Being the 13 years younger baby of the family– I missed a lot of the good vacations. Camping trips taken with my Dad’s extended family. Stories of me in a crib my Dad built into our camper. I would throw my bottle out of the crib to wake up everyone else,

And I did go on a lot of trips as a kid with my Dad. But none could be classified as a 100% vacation. They were business trips and I was his companion.

So in thinking about all of this, I realized this may be why I ask my husband every six months to plan a trip to Disney. I’ve never been and feel a sort of butterflied excitement about the idea of it. The characters, the princesses, the rides, the Mickey Mouse hats? I can’t wait! (We are waiting until our kids are out of the run-away-from-adults-phase for this big trip BTW).

And my giddiness was full throttle upon our arrival in MB. I went to check us in, very surprised by how nice the hotel was that I chose online just ten days before. I almost cried when I saw the beautiful ocean view from our balcony. I hugged my husband while unpacking and said, “Isn’t this AWESOME?” Like a kid. Like a kid on her first family vacation. There was no sign of snow. The forecast called for 60’s. I felt like the luckiest girl in the world.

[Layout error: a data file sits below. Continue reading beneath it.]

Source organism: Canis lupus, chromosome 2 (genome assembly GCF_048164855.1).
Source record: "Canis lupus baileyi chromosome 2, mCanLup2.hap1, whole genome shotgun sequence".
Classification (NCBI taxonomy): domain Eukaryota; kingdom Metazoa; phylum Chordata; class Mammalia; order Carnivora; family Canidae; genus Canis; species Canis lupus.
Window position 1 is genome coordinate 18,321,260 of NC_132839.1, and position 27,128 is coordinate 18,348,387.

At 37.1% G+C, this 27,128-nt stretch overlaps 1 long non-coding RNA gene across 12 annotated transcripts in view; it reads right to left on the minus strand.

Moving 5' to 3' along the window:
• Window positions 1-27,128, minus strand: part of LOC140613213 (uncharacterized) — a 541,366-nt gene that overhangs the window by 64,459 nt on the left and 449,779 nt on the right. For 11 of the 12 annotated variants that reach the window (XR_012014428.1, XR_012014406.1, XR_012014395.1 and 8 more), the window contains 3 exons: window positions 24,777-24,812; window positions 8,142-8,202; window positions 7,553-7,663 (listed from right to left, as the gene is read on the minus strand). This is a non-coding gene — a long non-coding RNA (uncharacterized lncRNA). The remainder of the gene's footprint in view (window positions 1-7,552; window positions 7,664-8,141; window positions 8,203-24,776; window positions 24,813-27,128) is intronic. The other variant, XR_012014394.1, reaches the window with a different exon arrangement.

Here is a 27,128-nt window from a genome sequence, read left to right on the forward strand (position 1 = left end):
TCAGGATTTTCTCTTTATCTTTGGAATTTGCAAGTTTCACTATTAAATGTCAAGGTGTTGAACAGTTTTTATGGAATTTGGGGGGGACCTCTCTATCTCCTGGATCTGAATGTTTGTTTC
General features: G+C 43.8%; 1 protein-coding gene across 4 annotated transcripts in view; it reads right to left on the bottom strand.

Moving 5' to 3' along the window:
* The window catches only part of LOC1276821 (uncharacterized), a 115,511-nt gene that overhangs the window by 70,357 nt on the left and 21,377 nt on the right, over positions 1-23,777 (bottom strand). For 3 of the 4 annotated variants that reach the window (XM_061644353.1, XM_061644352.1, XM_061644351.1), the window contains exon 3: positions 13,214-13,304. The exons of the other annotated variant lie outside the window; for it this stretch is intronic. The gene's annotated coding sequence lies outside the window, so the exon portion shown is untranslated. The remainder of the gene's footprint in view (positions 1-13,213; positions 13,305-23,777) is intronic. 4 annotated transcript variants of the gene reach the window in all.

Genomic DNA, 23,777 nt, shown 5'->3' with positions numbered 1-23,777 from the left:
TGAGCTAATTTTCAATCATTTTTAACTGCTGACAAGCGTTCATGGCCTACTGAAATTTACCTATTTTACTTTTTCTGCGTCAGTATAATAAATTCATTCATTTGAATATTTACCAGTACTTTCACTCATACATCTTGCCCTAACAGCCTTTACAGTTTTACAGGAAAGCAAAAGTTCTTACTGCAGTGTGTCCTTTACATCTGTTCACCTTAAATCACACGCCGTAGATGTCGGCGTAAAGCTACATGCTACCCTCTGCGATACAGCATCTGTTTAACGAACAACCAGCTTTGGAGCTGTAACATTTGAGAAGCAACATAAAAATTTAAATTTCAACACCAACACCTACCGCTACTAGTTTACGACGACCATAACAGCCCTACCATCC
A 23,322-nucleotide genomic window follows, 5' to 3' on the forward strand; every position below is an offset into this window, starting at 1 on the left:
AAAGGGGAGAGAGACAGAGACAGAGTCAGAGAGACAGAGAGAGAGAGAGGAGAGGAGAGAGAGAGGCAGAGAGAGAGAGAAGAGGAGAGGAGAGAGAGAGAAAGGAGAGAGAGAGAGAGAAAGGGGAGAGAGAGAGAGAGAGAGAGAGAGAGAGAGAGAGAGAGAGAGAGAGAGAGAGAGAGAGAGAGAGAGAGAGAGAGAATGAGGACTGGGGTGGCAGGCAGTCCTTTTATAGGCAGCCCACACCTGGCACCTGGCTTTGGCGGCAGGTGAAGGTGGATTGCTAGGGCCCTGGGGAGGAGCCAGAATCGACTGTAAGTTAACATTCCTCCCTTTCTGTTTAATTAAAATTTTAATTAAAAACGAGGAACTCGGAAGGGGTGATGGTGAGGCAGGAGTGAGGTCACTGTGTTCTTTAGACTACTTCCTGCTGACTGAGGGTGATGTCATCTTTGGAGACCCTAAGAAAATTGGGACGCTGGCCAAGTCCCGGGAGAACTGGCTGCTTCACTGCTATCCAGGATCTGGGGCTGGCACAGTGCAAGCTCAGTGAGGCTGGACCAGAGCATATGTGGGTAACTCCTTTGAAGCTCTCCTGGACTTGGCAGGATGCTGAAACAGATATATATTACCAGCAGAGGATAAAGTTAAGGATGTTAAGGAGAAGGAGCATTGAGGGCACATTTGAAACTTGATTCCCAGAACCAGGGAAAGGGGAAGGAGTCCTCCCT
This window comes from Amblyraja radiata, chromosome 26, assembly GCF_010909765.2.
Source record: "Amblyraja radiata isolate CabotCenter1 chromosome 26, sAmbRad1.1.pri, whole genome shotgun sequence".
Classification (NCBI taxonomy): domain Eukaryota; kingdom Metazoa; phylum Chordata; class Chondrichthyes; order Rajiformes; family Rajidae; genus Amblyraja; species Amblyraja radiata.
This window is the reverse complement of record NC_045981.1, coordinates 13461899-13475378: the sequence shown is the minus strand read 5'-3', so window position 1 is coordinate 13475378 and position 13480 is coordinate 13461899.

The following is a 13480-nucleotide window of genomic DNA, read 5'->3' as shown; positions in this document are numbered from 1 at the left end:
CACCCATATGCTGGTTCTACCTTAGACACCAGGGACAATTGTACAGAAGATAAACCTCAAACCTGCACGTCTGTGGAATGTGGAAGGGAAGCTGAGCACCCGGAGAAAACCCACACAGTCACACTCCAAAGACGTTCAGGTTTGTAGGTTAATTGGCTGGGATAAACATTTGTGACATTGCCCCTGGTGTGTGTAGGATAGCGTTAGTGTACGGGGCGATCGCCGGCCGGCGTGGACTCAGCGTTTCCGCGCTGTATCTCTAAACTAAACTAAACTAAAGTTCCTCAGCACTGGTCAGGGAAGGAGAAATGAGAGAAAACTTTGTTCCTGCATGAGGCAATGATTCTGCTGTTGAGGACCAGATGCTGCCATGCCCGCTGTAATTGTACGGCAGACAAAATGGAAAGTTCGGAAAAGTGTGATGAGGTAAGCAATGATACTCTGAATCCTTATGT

I see the wonder of this first adventure as a family in Parker’s eyes. And we are making this vacation the norm for him. We will take vacations, maybe a couple a year and it will be sweet and cozy and will give us great times and great memories as–a family. There’s a purity of a family vacation that I never got to really experience before. It’s so precious, so special.

My parents gave me a lot. I was spared few luxuries. I always had nice clothes. But, with them splitting up at age 8 and having no siblings close in age, a vacation probably didn’t seem like something for one parent to do with one child.

But I don’t think ever felt slighted as a kid. I often was a ride along on other’s vacations. My next door neighbors brought me along anytime they went to a local campground. My best friend Kristy took me camping with their family, even though I was actually the sixth kid in an already big family.

But this vacation at 34 was different than any vacation-by-proxy I experienced before. It was myfamily. My husband was at the wheel. I saw my kids play with their cousins that we don’t always see. I saw my husband have a pizza cook off with his sister. All of this vacation-sap leaves me feeling both sickeningly domestic and effortlessly content.

And that’s it, isn’t it? Strip away the stress and busy-ness of life. The shoveling and the de-icing. The frozen pipes and the dry skin. Take away those things and the core of a vacation is a warm, gentle, sweet place. It’s you, laying in bed on a February morning with a good book. All you can hear is the rhythmic sound of the three people you love most breathing and sleeping. Sleeping and breathing.

My first family vacation isn’t even over yet. But I can tell you already, it’s the best one I’ve ever taken.